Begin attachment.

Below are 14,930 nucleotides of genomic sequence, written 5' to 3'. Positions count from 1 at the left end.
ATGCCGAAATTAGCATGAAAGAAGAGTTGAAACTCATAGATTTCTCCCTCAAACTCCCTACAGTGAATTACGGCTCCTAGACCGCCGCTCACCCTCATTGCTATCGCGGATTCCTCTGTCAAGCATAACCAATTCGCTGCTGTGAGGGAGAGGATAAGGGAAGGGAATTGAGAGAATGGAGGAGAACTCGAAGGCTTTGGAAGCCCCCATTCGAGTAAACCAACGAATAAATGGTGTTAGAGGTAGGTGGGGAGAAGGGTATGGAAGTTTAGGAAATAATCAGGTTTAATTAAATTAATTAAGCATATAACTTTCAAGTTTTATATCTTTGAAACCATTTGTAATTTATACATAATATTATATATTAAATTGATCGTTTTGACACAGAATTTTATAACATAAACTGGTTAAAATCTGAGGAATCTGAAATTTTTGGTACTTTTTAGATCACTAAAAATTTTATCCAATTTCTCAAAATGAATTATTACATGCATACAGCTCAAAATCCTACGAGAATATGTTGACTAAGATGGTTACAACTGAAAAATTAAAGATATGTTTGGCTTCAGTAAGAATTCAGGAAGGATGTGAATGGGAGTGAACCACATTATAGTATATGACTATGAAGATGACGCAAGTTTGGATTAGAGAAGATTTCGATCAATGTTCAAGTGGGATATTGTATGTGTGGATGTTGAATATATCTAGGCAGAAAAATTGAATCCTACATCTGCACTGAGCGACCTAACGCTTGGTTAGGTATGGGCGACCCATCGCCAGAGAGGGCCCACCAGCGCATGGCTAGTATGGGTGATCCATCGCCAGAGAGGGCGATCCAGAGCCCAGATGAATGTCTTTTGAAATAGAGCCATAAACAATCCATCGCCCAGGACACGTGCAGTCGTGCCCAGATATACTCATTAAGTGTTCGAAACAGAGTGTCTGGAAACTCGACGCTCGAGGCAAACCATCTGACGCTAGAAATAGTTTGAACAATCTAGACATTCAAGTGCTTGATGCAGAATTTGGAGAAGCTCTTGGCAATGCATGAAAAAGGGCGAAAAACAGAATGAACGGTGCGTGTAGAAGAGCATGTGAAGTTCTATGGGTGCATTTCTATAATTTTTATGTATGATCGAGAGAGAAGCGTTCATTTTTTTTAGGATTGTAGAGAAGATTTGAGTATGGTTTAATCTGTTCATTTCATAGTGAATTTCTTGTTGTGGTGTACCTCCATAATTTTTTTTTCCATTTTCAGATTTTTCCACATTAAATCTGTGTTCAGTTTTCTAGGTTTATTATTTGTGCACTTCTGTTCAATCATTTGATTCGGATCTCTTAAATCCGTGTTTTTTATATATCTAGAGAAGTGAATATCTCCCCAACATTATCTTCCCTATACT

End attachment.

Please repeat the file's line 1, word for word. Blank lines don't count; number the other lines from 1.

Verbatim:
Below are 14,930 nucleotides of genomic sequence, written 5' to 3'. Positions count from 1 at the left end.